LEMON: Absolutely.

To John King now. John, you know, we're headed towards the serious deadline this week with the debt ceiling. At first, it was over Obamacare, right? And then, it stretched into, you know, the debt ceiling which is October 17th. Was this the strategy all along or for by Republicans who wanted to, you know, didn't want to give the president a clean C.R.?

JOHN KING, CNN CHIEF NATIONAL CORRESPONDENT: Well, Don, it depends on which Republicans we're talking about and that's part of the problem. This is not only a debate between the Republicans and the president, the Republicans and he Democrats, but this is an internal family feud. Even civil wars, some would say, within the Republican Party. Speaker Boehner's position all along has within that he didn't want to shut down the government. But once the government was shut down, his position was let's try to do with this one deal, reopen the government and deal with the debt ceiling in one bill. Why? He thought, number one, he'd only have to have one tough vote for his members. And number two, The Republicans thought they would some leverage over the president who in the past has negotiated on the debt ceiling issue.

However, as Jim just noted, the president the moment believes he has the upper hand. He says I'm willing to negotiate but only after you reopen the government, only after you raise the debt ceiling.

Now, they can wink and nod the sequence and put all that together in the package where the Republicans can say the president negotiated and the president can say he didn't if they get it all done. The problem is there's so little trust. Even within the Republican Party, Don, there are those tea party members that are on leadership that it looks like once again, Washington is going to dance up to a deadline. And we are going to watch those financial markets.

LEMON: Oh, boy.

You know, Jim, I just thought about this, about those protesters who left the mall and headed over there to the White House gate. What happened?

ACOSTA: Well, as you know, Don, and you have been talking about this, others have been talking about this. There have been these protests going on outside the World War II memorial here in Washington. Because a lot of veterans groups are upset that they can't get inside those memorials because the barricades that have put there by the national park service during the shutdown.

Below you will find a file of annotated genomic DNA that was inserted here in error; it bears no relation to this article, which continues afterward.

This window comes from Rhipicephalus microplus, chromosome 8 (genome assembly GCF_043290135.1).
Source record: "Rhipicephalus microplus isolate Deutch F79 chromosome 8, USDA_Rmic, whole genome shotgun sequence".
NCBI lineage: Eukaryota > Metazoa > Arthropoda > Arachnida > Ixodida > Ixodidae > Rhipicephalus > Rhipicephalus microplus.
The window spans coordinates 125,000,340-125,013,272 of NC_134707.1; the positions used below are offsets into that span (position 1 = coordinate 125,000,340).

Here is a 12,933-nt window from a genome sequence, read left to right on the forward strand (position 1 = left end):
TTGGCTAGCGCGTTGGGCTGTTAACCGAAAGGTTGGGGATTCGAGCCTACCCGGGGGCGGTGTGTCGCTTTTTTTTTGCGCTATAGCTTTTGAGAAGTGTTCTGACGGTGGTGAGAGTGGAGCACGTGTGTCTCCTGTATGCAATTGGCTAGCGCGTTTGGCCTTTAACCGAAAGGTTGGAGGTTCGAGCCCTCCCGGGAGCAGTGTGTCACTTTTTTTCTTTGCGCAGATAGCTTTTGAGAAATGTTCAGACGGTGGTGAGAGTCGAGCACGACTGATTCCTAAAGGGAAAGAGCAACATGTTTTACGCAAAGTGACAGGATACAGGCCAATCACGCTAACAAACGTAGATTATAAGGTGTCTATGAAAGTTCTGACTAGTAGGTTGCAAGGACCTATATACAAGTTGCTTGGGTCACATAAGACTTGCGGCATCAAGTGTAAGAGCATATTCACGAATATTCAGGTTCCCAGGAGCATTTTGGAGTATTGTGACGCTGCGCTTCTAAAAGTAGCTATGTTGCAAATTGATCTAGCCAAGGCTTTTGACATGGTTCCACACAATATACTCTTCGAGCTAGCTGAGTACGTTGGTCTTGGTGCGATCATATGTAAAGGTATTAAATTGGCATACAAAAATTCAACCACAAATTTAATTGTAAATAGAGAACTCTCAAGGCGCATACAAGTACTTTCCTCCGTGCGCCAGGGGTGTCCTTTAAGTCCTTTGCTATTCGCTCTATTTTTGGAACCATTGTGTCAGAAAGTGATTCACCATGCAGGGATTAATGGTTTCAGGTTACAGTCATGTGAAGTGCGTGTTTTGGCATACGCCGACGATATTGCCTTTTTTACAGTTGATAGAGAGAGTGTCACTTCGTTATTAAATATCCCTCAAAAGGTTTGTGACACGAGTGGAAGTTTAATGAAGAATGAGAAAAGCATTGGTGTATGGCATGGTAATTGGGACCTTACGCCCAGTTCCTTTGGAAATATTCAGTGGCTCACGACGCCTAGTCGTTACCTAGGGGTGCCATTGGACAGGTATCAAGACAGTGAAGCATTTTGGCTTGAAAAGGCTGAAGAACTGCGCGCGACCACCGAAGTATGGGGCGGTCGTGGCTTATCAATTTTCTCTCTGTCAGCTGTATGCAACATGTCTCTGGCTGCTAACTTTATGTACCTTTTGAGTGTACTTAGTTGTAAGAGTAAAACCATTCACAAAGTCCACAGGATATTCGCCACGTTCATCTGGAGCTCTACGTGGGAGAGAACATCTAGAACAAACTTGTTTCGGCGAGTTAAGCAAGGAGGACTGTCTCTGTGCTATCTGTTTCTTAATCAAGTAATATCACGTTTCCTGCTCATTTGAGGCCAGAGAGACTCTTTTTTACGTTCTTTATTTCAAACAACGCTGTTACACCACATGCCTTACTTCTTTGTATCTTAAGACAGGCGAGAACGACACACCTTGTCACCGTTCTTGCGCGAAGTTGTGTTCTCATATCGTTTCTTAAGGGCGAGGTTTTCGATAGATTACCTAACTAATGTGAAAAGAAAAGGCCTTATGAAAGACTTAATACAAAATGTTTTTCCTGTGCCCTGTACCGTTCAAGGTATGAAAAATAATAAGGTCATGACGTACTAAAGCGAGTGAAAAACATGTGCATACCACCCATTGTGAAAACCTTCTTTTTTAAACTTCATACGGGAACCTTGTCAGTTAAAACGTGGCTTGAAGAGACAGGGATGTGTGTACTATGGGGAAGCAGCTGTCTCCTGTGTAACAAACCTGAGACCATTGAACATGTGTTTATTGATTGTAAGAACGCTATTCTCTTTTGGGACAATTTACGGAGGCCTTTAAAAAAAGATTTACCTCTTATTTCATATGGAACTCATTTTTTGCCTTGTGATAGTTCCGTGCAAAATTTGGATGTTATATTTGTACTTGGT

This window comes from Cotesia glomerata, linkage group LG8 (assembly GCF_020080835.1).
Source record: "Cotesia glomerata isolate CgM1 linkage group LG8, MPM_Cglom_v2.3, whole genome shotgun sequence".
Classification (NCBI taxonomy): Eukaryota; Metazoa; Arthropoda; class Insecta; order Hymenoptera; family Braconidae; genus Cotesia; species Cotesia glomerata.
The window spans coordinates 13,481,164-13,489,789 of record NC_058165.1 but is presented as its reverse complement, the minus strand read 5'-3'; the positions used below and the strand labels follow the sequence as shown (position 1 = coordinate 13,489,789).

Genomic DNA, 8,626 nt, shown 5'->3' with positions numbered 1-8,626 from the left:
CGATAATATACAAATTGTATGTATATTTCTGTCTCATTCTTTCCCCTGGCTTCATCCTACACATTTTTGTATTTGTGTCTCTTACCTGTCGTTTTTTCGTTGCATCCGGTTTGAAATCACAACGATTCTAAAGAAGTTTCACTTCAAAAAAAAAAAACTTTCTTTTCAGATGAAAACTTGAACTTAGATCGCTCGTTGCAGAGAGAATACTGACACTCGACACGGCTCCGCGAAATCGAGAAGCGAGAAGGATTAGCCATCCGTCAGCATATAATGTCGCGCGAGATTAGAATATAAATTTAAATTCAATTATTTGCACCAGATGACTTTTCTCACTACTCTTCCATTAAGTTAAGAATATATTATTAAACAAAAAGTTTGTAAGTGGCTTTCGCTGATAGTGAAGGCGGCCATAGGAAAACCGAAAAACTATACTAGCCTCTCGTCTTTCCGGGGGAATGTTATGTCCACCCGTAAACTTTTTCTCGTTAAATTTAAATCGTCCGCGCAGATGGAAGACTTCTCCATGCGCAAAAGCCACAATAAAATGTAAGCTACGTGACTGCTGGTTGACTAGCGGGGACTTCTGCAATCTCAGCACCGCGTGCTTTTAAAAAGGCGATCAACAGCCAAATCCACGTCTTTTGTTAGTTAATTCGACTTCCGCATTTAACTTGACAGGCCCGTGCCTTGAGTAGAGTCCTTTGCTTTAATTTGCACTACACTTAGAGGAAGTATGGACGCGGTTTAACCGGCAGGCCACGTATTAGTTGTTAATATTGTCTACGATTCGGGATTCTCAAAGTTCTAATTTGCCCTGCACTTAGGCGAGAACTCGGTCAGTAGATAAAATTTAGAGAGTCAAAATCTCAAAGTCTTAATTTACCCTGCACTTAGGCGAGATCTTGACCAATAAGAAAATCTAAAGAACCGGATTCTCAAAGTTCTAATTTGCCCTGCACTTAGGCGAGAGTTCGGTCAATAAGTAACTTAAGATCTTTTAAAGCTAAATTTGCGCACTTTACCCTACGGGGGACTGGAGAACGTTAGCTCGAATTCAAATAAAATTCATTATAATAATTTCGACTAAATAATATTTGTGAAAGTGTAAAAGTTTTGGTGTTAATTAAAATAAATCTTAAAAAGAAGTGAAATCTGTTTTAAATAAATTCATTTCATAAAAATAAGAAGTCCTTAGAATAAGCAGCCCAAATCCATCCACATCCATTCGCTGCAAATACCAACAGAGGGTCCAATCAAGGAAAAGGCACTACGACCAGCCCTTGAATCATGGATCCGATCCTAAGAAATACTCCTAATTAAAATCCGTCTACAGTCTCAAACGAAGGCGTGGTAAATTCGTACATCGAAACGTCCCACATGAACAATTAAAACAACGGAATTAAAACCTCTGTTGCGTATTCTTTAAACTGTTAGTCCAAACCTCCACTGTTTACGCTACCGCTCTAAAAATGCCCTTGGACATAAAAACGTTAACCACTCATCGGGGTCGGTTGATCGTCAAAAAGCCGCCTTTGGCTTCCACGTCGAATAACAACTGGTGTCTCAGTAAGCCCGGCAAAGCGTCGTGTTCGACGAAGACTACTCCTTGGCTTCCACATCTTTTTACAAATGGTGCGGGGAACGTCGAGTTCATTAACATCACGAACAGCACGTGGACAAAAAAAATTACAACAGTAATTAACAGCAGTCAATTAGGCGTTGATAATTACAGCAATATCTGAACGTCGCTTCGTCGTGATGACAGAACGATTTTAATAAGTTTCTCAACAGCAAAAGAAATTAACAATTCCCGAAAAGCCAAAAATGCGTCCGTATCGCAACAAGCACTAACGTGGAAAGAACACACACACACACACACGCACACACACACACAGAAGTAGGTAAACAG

Well, what happened today, there was another protester over that Memorial? But what the protesters did today and they were some tea party protesters in there, some other folks from some French groups in there, they carried those barricades over from the World War II memorial and dumped them in front of the fence in the front of the north lawn of the White House and piled them so high that conceivably. Don, these protesters could have scaled the fence at one point. That prospect is what alarmed U.S. park police officers to come out in riot gear. They came out in riot gear and on horseback to make sure that this thing did not escalate.

There was also a pretty substantial security presence on the front, north lawn of the White House. Luckily, everything ended peacefully. There was a little bit of scuffling between officers and some protesters. But Don, this got very ugly at certain points. There were people out there with impeach Obama sign and waving confederate flags and saying some things that quite frankly we can't say on national television. But you know, credit to the park service and credit to some of the people in that protest who wanted to do this peacefully. Cooler heads prevailed in this thing de-escalated and was handled.

LEMON: Tension? ACOSTA: Peacefully, Don.

LEMON: Jim, it seems very odd because one would think that they would be doing that in front of the Capitol because it is the lawmakers who actually shut the government down. And it seems like it misplaced emotion because president didn't shut the government down, it was Republicans. It was, John King, members of the tea party, back to within the Republican Party as you have been reporting here.

I want you, John, I want you to listen to one of the speakers at the rally and then we'll talk.

(BEGIN VIDEO CLIP)

LARRY KLAYMAN, FREEDOM WATCH: I call upon all of you to wage a second's American nonviolent revolution, to use civil obedience and to demand that this president leaves town, to get out, to put the Koran down, to get up off his knees and to figuratively come out with his hands up.